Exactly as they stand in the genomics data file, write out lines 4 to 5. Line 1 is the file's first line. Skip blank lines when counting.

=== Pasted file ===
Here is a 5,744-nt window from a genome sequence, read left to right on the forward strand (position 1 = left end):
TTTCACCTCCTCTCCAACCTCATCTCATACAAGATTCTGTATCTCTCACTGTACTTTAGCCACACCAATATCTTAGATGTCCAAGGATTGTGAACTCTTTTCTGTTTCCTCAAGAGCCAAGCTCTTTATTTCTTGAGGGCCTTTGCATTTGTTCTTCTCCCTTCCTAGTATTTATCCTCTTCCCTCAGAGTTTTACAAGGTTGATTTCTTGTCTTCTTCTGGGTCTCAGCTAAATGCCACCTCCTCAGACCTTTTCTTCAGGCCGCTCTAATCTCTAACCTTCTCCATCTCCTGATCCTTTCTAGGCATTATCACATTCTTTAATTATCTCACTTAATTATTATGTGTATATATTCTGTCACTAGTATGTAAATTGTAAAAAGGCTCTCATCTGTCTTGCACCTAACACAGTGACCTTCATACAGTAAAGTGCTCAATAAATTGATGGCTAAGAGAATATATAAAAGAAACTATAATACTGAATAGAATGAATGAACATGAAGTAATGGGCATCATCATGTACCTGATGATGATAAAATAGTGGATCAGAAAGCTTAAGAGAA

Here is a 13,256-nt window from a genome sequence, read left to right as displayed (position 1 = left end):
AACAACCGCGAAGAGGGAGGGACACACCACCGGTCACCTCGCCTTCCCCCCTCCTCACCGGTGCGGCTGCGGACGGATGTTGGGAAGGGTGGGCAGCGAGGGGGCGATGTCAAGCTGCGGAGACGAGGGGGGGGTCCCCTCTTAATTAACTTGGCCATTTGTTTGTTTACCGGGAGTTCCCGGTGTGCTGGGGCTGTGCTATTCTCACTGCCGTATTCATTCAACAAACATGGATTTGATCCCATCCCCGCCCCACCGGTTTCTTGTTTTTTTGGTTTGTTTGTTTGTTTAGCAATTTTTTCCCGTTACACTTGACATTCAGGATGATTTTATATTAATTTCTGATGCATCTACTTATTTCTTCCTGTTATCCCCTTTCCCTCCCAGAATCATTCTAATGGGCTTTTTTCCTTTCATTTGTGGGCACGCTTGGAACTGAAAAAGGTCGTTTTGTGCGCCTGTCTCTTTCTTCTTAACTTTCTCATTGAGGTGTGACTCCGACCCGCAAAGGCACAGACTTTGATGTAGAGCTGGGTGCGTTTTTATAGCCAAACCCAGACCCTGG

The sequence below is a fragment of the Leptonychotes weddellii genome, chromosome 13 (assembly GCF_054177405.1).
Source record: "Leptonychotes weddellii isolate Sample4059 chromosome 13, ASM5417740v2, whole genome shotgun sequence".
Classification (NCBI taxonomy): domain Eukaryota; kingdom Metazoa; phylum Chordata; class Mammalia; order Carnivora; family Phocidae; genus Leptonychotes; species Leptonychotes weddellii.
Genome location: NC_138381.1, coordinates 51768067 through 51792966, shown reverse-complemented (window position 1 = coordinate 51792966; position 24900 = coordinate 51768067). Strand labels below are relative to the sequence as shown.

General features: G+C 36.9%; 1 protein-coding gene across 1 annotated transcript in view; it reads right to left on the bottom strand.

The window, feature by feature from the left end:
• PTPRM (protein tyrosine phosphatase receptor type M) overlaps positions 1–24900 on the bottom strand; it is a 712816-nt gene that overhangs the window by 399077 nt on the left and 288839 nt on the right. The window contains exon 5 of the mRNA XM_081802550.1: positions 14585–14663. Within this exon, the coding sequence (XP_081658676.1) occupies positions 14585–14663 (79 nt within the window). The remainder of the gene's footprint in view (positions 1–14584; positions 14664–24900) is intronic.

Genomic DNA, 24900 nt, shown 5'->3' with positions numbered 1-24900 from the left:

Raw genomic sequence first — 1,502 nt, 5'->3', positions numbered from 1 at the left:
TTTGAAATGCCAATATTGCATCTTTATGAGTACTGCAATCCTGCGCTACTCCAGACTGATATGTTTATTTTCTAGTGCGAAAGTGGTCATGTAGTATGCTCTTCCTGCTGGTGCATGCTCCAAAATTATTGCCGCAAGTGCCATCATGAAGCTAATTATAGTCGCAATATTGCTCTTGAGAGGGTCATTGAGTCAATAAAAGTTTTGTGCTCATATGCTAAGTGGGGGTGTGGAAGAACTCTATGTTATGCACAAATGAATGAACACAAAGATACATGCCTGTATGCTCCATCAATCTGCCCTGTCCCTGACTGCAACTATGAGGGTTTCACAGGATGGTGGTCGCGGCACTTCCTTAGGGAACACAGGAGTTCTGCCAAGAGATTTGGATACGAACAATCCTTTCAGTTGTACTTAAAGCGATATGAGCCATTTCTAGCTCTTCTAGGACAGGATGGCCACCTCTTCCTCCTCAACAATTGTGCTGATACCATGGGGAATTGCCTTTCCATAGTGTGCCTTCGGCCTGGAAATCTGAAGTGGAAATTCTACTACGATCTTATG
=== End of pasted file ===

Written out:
AACAACCGCGAAGAGGGAGGGACACACCACCGGTCACCTCGCCTTCCCCCCTCCTCACCGGTGCGGCTGCGGACGGATGTTGGGAAGGGTGGGCAGCGAGGGGGCGATGTCAAGCTGCGGAGACGAGGGGGGGGTCCCCTCTTAATTAACTTGGCCATTTGTTTGTTTACCGGGAGTTCCCGGTGTGCTGGGGCTGTGCTATTCTCACTGCCGTATTCATTCAACAAACATGGATTTGATCCCATCCCCGCCCCACCGGTTTCTTGTTTTTTTGGTTTGTTTGTTTGTTTAGCAATTTTTTCCCGTTACACTTGACATTCAGGATGATTTTATATTAATTTCTGATGCATCTACTTATTTCTTCCTGTTATCCCCTTTCCCTCCCAGAATCATTCTAATGGGCTTTTTTCCTTTCATTTGTGGGCACGCTTGGAACTGAAAAAGGTCGTTTTGTGCGCCTGTCTCTTTCTTCTTAACTTTCTCATTGAGGTGTGACTCCGACCCGCAAAGGCACAGACTTTGATGTAGAGCTGGGTGCGTTTTTATAGCCAAACCCAGACCCTGG

The sequence below is a fragment of the Leptonychotes weddellii genome, chromosome 13 (assembly GCF_054177405.1).